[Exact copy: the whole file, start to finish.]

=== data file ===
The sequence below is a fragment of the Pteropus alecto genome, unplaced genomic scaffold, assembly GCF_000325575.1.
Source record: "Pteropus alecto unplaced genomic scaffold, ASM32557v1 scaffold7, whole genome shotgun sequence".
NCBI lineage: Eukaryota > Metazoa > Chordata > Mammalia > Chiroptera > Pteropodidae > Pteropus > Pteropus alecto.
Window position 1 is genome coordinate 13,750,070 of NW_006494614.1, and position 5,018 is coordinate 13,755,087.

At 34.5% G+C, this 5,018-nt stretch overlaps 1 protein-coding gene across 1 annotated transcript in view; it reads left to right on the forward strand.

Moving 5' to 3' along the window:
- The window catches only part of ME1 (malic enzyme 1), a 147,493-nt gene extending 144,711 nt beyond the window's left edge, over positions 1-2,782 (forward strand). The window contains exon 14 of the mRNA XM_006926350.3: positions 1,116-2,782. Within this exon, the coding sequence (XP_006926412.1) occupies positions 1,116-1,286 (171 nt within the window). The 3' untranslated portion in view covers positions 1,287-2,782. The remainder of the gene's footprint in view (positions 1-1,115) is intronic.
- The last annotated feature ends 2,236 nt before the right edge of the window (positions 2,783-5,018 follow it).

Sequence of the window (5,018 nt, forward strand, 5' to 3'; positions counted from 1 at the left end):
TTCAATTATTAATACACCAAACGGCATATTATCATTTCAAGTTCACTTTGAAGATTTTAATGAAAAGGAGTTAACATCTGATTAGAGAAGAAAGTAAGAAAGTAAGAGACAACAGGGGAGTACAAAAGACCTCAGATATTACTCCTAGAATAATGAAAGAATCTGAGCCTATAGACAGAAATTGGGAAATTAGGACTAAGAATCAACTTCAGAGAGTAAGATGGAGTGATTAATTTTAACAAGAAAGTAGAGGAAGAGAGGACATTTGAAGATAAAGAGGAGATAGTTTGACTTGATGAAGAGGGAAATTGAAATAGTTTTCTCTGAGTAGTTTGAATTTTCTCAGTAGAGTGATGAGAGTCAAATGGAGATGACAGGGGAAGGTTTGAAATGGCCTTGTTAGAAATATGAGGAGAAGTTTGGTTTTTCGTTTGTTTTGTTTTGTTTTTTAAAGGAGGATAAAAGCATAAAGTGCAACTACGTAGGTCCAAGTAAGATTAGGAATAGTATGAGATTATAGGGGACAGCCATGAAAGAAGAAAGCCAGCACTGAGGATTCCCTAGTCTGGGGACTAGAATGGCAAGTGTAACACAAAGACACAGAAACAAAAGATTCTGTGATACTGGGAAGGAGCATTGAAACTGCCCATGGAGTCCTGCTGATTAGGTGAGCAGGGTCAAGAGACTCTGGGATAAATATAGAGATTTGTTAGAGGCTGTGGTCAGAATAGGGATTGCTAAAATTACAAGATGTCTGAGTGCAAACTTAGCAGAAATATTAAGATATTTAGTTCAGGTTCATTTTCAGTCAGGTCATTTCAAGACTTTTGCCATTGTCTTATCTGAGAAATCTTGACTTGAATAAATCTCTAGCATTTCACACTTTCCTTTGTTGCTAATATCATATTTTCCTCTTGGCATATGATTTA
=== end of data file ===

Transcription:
The sequence below is a fragment of the Pteropus alecto genome, unplaced genomic scaffold, assembly GCF_000325575.1.
Source record: "Pteropus alecto unplaced genomic scaffold, ASM32557v1 scaffold7, whole genome shotgun sequence".
NCBI lineage: Eukaryota > Metazoa > Chordata > Mammalia > Chiroptera > Pteropodidae > Pteropus > Pteropus alecto.
Window position 1 is genome coordinate 13,750,070 of NW_006494614.1, and position 5,018 is coordinate 13,755,087.

At 34.5% G+C, this 5,018-nt stretch overlaps 1 protein-coding gene across 1 annotated transcript in view; it reads left to right on the forward strand.

Moving 5' to 3' along the window:
- The window catches only part of ME1 (malic enzyme 1), a 147,493-nt gene extending 144,711 nt beyond the window's left edge, over positions 1-2,782 (forward strand). The window contains exon 14 of the mRNA XM_006926350.3: positions 1,116-2,782. Within this exon, the coding sequence (XP_006926412.1) occupies positions 1,116-1,286 (171 nt within the window). The 3' untranslated portion in view covers positions 1,287-2,782. The remainder of the gene's footprint in view (positions 1-1,115) is intronic.
- The last annotated feature ends 2,236 nt before the right edge of the window (positions 2,783-5,018 follow it).

Sequence of the window (5,018 nt, forward strand, 5' to 3'; positions counted from 1 at the left end):
TTCAATTATTAATACACCAAACGGCATATTATCATTTCAAGTTCACTTTGAAGATTTTAATGAAAAGGAGTTAACATCTGATTAGAGAAGAAAGTAAGAAAGTAAGAGACAACAGGGGAGTACAAAAGACCTCAGATATTACTCCTAGAATAATGAAAGAATCTGAGCCTATAGACAGAAATTGGGAAATTAGGACTAAGAATCAACTTCAGAGAGTAAGATGGAGTGATTAATTTTAACAAGAAAGTAGAGGAAGAGAGGACATTTGAAGATAAAGAGGAGATAGTTTGACTTGATGAAGAGGGAAATTGAAATAGTTTTCTCTGAGTAGTTTGAATTTTCTCAGTAGAGTGATGAGAGTCAAATGGAGATGACAGGGGAAGGTTTGAAATGGCCTTGTTAGAAATATGAGGAGAAGTTTGGTTTTTCGTTTGTTTTGTTTTGTTTTTTAAAGGAGGATAAAAGCATAAAGTGCAACTACGTAGGTCCAAGTAAGATTAGGAATAGTATGAGATTATAGGGGACAGCCATGAAAGAAGAAAGCCAGCACTGAGGATTCCCTAGTCTGGGGACTAGAATGGCAAGTGTAACACAAAGACACAGAAACAAAAGATTCTGTGATACTGGGAAGGAGCATTGAAACTGCCCATGGAGTCCTGCTGATTAGGTGAGCAGGGTCAAGAGACTCTGGGATAAATATAGAGATTTGTTAGAGGCTGTGGTCAGAATAGGGATTGCTAAAATTACAAGATGTCTGAGTGCAAACTTAGCAGAAATATTAAGATATTTAGTTCAGGTTCATTTTCAGTCAGGTCATTTCAAGACTTTTGCCATTGTCTTATCTGAGAAATCTTGACTTGAATAAATCTCTAGCATTTCACACTTTCCTTTGTTGCTAATATCATATTTTCCTCTTGGCATATGATTTA